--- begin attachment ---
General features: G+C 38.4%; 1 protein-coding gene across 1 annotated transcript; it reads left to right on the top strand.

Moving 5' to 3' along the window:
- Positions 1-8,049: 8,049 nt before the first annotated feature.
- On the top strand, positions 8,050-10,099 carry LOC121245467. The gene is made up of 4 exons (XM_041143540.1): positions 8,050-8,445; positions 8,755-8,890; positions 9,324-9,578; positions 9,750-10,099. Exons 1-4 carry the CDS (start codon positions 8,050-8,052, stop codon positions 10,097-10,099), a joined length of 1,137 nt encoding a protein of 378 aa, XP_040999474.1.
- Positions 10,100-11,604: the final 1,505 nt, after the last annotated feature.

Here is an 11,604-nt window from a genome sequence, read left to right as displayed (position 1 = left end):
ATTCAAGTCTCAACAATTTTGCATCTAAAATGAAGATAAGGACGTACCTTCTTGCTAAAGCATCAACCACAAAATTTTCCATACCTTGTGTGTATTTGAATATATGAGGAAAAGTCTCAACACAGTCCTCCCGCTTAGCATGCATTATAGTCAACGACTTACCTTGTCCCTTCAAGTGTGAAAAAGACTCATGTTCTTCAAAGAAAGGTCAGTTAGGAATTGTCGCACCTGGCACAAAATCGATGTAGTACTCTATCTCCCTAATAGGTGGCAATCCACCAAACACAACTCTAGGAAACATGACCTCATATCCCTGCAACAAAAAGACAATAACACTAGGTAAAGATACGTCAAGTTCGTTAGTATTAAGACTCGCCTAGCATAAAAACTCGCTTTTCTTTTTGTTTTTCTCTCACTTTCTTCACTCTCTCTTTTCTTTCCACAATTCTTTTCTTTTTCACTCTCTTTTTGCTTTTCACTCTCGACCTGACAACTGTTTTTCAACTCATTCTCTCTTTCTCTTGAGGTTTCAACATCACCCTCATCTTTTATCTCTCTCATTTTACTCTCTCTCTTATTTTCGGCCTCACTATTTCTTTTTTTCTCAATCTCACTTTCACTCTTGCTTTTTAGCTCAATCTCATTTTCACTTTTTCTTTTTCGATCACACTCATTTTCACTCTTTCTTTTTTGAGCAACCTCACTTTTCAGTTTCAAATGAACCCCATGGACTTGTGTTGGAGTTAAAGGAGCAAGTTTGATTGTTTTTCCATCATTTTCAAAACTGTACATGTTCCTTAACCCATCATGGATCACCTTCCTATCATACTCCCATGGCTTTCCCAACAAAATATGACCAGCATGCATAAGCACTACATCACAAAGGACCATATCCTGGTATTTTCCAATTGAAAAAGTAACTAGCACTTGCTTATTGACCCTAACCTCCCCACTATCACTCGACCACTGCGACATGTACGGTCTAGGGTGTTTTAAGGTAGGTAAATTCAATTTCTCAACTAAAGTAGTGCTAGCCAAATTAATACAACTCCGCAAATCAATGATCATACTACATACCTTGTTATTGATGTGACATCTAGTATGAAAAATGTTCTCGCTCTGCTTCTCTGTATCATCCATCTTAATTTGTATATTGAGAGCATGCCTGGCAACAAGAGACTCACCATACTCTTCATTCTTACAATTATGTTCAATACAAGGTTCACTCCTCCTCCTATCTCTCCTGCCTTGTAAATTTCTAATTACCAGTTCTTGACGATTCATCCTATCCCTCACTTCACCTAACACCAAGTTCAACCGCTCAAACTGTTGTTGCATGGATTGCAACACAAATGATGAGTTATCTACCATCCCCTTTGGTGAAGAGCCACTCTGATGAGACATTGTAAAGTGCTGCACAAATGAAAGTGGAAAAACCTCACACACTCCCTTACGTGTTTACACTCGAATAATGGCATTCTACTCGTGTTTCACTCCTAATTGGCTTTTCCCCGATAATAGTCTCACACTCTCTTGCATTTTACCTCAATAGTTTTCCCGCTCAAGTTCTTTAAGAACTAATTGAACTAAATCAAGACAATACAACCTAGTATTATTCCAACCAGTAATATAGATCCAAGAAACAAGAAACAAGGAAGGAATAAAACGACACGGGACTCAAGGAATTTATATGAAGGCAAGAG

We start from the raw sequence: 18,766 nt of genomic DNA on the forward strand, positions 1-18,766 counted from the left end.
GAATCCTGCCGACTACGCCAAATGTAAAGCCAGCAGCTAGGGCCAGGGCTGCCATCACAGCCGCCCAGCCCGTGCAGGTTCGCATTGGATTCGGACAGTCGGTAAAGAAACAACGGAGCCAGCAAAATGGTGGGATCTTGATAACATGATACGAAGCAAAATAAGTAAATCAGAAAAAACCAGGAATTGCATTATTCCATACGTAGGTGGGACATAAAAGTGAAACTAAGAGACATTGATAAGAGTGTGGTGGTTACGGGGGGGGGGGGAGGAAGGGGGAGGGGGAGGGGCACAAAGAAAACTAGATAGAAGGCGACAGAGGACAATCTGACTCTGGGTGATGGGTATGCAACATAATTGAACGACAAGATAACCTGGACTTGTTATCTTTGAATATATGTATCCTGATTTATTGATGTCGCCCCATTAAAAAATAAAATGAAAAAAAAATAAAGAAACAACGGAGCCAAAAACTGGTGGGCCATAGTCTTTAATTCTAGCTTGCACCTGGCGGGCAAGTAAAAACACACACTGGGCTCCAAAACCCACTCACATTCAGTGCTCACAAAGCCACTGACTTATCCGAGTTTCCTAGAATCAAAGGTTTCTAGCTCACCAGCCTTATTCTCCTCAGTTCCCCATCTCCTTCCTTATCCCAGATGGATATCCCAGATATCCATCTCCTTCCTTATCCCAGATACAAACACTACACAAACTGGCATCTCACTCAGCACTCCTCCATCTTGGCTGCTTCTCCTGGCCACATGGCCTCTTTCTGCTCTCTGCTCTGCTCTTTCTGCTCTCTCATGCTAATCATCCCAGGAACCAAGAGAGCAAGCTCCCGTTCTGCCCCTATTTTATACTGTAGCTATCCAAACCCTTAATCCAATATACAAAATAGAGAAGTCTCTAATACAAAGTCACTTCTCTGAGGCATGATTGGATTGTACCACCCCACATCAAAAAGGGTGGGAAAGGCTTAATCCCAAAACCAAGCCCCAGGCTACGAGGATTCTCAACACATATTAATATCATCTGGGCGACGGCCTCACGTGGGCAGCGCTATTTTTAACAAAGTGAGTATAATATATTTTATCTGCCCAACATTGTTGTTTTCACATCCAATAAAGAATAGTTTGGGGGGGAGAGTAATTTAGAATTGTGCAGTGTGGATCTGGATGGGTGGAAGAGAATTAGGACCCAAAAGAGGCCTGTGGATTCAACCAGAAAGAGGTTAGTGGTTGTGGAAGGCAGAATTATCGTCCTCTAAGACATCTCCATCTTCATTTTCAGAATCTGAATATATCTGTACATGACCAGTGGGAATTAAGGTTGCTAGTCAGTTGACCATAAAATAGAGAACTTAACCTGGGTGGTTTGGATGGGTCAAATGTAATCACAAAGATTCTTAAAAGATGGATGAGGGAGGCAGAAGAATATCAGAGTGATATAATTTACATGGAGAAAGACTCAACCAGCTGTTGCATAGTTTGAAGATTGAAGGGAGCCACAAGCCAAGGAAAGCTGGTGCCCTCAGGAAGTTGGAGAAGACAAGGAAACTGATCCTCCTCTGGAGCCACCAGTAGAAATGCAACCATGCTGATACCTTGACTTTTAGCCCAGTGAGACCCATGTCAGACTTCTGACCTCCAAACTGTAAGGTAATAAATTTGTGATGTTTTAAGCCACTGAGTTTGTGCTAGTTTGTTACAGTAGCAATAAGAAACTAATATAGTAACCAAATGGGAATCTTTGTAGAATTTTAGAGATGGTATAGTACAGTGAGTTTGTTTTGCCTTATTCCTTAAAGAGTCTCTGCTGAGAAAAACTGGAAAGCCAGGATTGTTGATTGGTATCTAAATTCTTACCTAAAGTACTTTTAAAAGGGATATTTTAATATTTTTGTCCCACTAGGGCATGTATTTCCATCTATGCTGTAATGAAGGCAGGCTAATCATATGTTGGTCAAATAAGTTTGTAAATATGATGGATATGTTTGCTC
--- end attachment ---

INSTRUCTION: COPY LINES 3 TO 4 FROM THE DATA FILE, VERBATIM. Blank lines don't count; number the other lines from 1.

- Positions 1-8,049: 8,049 nt before the first annotated feature.
- On the top strand, positions 8,050-10,099 carry LOC121245467. The gene is made up of 4 exons (XM_041143540.1): positions 8,050-8,445; positions 8,755-8,890; positions 9,324-9,578; positions 9,750-10,099. Exons 1-4 carry the CDS (start codon positions 8,050-8,052, stop codon positions 10,097-10,099), a joined length of 1,137 nt encoding a protein of 378 aa, XP_040999474.1.